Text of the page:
1995 saw the creation of 6 new provincial parks and additions to several, many in the West Kootenay. Lockhart Creek, West Arm (protecting the Nelson watershed), Gladstone (N end of Christina Lake), Granby, and Goat Range were all created. Syringa, and Kokanee both saw extensions and the Purcell Wilderness Conservancy was created with large additions at Fry and Carney Creeks. The club continued to play an active role in conservation issues.
The Kinnaird Bluffs, the club’s main climbing area was sold in 1995 for real estate development but access has been maintained and the Bluffs remain an active climbing area. John Carter, the author of the original hiking guide for the area, “Hiking the West Kootenay” (1993), a park ranger at Kokanee, and 30 year member of the KMC, was killed in an avalanche on Smugglers Ridge on February 26th, 1996. Bob Dean, after years organizing summer trips, and leading many trips, resigned in 1996. This was also the 100th anniversary of the Slocan Chief Cabin. Hamish Martin died while climbing on the Mt MacBeth Icefields in June, 1997. He was 25.
The club paid for the manufacture of summit registers and they started to be placed wherever we go starting in 1998. They are now on over 100 summits throughout the Kootenays. Bicycle trips were added to the summer schedule on Fridays in the good hands of Carol Potasnyk. Digital reports were just becoming common – greatly appreciated by the Newsletter and Karabiner editors. Hamish Mutch finished climbing all 17 peaks over 11,000′ in the Interior Ranges with his climb of Farnham in August, 1998. The conservation committee was active in the Jumbo Resort and Retallack Alpine Adventure (their expansion to the north side of Hwy 31A was denied) applications. The Bonnington Huts received improvements under club direction. Work parties continued to have problems getting volunteers.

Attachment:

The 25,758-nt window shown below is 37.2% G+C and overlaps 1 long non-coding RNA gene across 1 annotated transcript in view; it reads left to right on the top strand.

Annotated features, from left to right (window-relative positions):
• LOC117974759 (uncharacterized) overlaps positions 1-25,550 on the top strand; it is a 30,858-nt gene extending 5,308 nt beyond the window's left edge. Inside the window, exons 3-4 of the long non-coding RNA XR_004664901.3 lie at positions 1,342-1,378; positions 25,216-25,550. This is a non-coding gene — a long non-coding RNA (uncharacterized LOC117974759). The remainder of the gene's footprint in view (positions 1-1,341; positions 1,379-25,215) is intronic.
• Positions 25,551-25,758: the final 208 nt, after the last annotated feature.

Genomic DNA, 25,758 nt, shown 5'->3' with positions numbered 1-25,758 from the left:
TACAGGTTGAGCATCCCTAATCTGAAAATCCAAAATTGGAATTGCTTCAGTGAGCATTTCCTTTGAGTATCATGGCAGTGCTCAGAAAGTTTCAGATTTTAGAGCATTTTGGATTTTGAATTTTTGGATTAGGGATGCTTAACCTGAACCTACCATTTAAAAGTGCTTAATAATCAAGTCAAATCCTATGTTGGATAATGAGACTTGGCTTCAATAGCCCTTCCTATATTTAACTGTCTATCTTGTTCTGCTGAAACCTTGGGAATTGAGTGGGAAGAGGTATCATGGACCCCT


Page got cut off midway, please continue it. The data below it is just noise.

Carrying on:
The go ahead for a KMC website was given after much discussion in 2000. This was the last year for the Mountaineering School as run by a large group of climbers in the club. After some classroom nights, there was rock climbing at the Kinnaird Bluffs, a day of ice axe use and belaying on Mt Ymir, and then a weekend on the Horseshoe Glacier at Glacier Creek. Sandra McGuiness then ran the mountain school very capably until 2012.
Earl Jorgenson died in February, 2001, He was an active 25 year member of the club and the designer and builder of the kitchen “counter”, the little yellow stools, the ironing board that we do dishes on and holds the coffee, tea and wine, and the seat for the biffy, all for Hiking Camp. Bob Dean was given a lifetime membership to the club – a well-deserved honor. Mt John Carter was named for the highest point on the ridge of Outook Mountain. The last Karabiner covered three years from 1998-2000 but was not available until 2003. It was decided, for cost reasons, manpower issues, and lack of interest, to discontinue it permanently in 2003 after 40 volumes. The KMC Newsletter was to take on both functions. The conservation committee was involved in the Red Mountain and Baldface applications.
In 2002, the club was involved in the site selection of the Kokanee Glacier Alpine Hut location and its design. $800,000 was raised by the Trudeau legacy. The NE corner of Kaslo Lake was selected and construction was begun in 2002. The Slocan Chief Cabin became an interpretive center. The existing Ranger cabin, Ranger Workshop and the Kalmia Campground were closed. The Ministry of Forests had their budget reduced by $188 million, and the main casualty was to be road maintenance. We see the negative effects of that in 2012 as 3 roads into Kokanee were not usable – Enterprise Creek, Keen Creek, and Woodbury. The constitution was amended in many areas to allow limited memberships to non West Kootenay residents. The ACC took over operation of the Kokanee Glacier, Woodbury and Silverspray Huts.